|LCT10 Open Chalklands||
LCA10F Andover Chalk Downland
Andover Chalk Downland is a gently undulating and rolling area of chalk downland, with small hills located to the east eg. Tinker’s Hill, and sloping down to the west with a series of dry valleys towards the River Anton and Test Valley.
It features open areas of arable land, separated by areas of settlement, infrastructure and large farms creating a fragmented character area of Downland. A number of isolated woodlands are seen within the open arable areas, often demarcating old disused pits. Other small woodlands are located on non-productive land as seen around the A303 (T) and also on the small scarp face at Wallis Bottom. Shelter belts or thick hedgerows are also a feature, with a high density found towards the south, linking and providing areas of enclosure between the wooded landscape type to the north and the river valley to the south.
Urban fringe recreation activities exist with the golf course east of Goodworth Clatford and Finkley Down Farm Park to the north of the railway line. Other urban fringe landuses include pylons and the sewage works.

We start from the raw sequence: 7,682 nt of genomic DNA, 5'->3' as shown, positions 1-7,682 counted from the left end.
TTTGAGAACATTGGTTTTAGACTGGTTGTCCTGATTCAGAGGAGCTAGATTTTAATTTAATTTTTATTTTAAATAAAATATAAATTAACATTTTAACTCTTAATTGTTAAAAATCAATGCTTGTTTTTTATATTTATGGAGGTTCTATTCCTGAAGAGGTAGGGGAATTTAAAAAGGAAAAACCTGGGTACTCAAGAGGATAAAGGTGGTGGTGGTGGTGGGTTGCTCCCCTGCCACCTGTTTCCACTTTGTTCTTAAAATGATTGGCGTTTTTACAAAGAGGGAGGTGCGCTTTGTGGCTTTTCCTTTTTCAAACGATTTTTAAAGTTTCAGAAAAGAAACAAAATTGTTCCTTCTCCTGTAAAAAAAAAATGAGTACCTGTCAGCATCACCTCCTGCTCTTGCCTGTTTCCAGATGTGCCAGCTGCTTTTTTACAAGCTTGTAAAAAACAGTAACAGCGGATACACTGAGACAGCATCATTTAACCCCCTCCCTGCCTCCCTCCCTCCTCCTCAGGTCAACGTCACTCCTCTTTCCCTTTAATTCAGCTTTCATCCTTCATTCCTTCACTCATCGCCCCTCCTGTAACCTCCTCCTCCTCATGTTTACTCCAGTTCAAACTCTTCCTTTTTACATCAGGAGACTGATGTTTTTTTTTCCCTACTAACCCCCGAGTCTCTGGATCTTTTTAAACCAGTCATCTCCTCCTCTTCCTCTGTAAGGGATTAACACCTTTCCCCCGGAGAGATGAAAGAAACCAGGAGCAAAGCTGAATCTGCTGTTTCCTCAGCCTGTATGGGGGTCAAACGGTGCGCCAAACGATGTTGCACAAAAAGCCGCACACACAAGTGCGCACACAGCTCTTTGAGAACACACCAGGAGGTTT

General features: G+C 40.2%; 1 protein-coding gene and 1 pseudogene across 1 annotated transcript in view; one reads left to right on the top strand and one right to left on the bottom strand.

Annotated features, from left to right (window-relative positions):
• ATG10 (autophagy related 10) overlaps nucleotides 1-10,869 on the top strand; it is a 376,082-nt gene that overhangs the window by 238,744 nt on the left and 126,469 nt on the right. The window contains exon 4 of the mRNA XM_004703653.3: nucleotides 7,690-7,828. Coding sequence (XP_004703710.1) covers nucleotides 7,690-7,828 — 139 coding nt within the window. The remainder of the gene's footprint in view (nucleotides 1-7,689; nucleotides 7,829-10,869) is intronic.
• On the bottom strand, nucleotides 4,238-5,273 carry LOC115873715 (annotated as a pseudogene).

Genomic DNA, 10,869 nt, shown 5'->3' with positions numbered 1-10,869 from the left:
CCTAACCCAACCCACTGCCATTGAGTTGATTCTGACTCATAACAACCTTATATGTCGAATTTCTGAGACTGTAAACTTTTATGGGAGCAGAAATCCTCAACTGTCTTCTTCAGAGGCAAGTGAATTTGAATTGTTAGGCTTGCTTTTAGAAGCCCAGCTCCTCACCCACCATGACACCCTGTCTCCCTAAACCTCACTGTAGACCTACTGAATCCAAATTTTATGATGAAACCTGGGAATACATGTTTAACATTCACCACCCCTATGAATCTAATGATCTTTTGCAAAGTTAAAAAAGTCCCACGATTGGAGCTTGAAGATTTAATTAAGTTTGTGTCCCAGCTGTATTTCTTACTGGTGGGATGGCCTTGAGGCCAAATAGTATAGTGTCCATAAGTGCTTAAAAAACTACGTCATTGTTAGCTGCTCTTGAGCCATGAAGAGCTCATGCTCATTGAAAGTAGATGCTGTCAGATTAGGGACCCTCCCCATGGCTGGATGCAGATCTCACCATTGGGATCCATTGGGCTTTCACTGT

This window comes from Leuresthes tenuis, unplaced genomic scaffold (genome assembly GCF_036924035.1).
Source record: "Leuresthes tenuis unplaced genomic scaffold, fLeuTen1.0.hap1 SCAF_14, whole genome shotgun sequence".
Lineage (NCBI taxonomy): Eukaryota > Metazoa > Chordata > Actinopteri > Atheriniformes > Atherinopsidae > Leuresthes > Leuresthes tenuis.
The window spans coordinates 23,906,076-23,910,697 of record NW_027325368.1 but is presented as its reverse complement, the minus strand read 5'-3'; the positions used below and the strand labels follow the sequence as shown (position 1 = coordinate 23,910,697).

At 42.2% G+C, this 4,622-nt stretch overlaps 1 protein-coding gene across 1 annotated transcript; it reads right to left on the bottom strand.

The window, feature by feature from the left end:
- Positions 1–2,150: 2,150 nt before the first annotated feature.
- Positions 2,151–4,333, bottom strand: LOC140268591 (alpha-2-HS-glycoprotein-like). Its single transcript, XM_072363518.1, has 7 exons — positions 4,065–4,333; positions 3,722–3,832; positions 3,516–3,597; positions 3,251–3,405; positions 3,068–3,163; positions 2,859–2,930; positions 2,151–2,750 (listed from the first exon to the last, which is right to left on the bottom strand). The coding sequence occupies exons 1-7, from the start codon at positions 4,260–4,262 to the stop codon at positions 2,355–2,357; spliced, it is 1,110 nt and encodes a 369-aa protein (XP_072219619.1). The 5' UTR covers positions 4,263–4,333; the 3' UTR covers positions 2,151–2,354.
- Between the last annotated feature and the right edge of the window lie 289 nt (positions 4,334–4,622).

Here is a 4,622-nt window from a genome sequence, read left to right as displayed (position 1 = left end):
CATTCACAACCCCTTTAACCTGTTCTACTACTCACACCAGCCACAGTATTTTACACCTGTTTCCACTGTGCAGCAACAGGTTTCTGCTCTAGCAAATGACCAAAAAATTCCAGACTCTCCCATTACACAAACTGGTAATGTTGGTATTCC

Ribbon development along the radiating roads out of Andover has caused urbanization of this area of Downland, as seen along the B3400. Two golf courses are present within this area close by Goodworth Clatford and on the southern edge of Andover.
The western edge of Andover Chalk Downland is defined by the built up edge of Andover and the River Anton valley. The northern edge runs from East Anton, south of Smannell and Ridges Copse. The eastern boundary follows the Borough boundary, with the southern boundary bordering the northern edge of Harewood Forest.
Local Physical Influences
Geology and soils: Upper Chalk with two small areas of Valley Gravels running into Andover.
Landform: Gentle undulating landform with higher ground at Andover Down. Southern area falls more steeply to the Lower River Anton.
Drainage: A well drained area, draining into the River Anton.
Local Biodiversity and Vegetation Pattern
The character area is typical of the character type.
Local Historical Influences